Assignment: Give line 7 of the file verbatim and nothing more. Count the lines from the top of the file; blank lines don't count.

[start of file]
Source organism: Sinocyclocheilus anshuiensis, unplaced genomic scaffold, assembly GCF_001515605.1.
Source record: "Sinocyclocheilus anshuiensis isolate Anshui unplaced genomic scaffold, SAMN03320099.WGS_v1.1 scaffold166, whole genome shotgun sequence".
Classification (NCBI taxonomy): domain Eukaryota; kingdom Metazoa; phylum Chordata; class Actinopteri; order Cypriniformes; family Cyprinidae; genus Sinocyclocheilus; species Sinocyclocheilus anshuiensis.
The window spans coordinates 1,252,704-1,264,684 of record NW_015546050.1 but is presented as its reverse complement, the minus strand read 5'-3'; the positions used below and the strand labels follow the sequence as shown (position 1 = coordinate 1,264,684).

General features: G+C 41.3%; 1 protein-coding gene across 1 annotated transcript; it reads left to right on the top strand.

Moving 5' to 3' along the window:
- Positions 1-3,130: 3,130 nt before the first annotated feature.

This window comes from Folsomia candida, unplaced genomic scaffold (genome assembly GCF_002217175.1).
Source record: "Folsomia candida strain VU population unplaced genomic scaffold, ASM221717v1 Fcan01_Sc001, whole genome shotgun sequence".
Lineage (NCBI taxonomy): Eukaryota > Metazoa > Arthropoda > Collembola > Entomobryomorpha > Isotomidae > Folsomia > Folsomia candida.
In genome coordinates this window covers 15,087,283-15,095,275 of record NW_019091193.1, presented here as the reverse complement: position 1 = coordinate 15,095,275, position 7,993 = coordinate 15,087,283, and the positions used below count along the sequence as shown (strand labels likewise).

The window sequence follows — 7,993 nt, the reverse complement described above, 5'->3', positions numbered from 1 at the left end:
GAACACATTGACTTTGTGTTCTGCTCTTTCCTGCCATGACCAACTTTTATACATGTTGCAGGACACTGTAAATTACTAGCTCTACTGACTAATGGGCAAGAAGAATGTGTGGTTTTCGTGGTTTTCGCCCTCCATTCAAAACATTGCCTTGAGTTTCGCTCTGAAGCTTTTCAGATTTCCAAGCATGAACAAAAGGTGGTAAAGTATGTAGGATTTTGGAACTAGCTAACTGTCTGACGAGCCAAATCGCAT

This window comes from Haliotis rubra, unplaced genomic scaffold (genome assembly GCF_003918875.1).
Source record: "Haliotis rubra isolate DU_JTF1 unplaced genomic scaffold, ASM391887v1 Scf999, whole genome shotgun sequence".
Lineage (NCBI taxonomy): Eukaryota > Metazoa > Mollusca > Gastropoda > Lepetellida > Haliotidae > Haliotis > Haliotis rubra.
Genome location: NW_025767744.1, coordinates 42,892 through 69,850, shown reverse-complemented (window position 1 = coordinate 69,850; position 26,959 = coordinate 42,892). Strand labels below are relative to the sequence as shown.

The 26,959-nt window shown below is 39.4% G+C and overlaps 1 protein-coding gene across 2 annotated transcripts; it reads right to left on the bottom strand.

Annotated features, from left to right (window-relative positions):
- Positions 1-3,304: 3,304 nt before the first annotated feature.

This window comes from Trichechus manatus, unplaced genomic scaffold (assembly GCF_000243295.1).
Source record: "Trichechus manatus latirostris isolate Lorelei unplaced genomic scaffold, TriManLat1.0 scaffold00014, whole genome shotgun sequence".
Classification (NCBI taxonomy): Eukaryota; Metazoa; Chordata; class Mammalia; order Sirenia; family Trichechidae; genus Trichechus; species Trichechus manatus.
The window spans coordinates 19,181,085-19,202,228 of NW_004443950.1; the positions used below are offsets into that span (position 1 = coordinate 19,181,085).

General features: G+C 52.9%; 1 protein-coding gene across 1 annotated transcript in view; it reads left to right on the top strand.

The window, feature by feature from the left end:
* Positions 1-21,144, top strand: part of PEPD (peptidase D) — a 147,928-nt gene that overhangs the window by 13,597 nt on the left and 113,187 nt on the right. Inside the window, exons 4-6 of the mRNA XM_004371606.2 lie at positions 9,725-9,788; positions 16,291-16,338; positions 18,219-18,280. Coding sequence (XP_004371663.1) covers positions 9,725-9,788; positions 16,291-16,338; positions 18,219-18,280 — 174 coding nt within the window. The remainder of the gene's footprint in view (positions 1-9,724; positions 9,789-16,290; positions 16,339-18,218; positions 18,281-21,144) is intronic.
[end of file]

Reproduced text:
- Positions 1-3,130: 3,130 nt before the first annotated feature.